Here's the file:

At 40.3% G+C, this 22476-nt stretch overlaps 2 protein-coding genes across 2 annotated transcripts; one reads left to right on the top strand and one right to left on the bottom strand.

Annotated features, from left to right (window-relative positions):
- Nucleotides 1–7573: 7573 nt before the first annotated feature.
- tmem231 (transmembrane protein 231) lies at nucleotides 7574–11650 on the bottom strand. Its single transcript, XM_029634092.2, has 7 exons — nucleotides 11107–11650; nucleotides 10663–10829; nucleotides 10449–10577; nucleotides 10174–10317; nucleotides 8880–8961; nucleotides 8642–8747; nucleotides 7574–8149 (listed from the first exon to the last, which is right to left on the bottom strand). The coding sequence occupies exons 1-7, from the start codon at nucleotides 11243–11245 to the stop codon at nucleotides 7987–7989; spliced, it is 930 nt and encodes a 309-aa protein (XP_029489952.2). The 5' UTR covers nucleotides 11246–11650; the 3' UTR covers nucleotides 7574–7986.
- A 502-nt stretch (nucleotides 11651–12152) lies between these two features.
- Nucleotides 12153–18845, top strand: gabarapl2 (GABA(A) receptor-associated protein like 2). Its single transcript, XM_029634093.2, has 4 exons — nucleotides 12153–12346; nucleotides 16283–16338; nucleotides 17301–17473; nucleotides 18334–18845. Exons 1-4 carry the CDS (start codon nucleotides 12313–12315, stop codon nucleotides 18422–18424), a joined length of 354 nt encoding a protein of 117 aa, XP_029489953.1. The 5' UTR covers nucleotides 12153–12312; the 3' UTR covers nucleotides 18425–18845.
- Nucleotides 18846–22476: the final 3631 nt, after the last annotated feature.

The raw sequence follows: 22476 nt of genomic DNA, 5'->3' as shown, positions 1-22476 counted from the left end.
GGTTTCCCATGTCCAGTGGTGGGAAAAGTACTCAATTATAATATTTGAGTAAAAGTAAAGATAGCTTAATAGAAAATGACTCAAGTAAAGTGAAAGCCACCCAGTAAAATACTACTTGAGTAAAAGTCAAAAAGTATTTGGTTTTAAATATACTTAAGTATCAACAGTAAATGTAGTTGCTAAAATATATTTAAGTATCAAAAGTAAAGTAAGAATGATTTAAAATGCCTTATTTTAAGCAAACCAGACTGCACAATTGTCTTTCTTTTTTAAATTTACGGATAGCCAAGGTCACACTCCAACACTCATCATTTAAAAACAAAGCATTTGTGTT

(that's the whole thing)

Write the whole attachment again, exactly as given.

At 40.3% G+C, this 22476-nt stretch overlaps 2 protein-coding genes across 2 annotated transcripts; one reads left to right on the top strand and one right to left on the bottom strand.

Annotated features, from left to right (window-relative positions):
- Nucleotides 1–7573: 7573 nt before the first annotated feature.
- tmem231 (transmembrane protein 231) lies at nucleotides 7574–11650 on the bottom strand. Its single transcript, XM_029634092.2, has 7 exons — nucleotides 11107–11650; nucleotides 10663–10829; nucleotides 10449–10577; nucleotides 10174–10317; nucleotides 8880–8961; nucleotides 8642–8747; nucleotides 7574–8149 (listed from the first exon to the last, which is right to left on the bottom strand). The coding sequence occupies exons 1-7, from the start codon at nucleotides 11243–11245 to the stop codon at nucleotides 7987–7989; spliced, it is 930 nt and encodes a 309-aa protein (XP_029489952.2). The 5' UTR covers nucleotides 11246–11650; the 3' UTR covers nucleotides 7574–7986.
- A 502-nt stretch (nucleotides 11651–12152) lies between these two features.
- Nucleotides 12153–18845, top strand: gabarapl2 (GABA(A) receptor-associated protein like 2). Its single transcript, XM_029634093.2, has 4 exons — nucleotides 12153–12346; nucleotides 16283–16338; nucleotides 17301–17473; nucleotides 18334–18845. Exons 1-4 carry the CDS (start codon nucleotides 12313–12315, stop codon nucleotides 18422–18424), a joined length of 354 nt encoding a protein of 117 aa, XP_029489953.1. The 5' UTR covers nucleotides 12153–12312; the 3' UTR covers nucleotides 18425–18845.
- Nucleotides 18846–22476: the final 3631 nt, after the last annotated feature.

The raw sequence follows: 22476 nt of genomic DNA, 5'->3' as shown, positions 1-22476 counted from the left end.
GGTTTCCCATGTCCAGTGGTGGGAAAAGTACTCAATTATAATATTTGAGTAAAAGTAAAGATAGCTTAATAGAAAATGACTCAAGTAAAGTGAAAGCCACCCAGTAAAATACTACTTGAGTAAAAGTCAAAAAGTATTTGGTTTTAAATATACTTAAGTATCAACAGTAAATGTAGTTGCTAAAATATATTTAAGTATCAAAAGTAAAGTAAGAATGATTTAAAATGCCTTATTTTAAGCAAACCAGACTGCACAATTGTCTTTCTTTTTTAAATTTACGGATAGCCAAGGTCACACTCCAACACTCATCATTTAAAAACAAAGCATTTGTGTT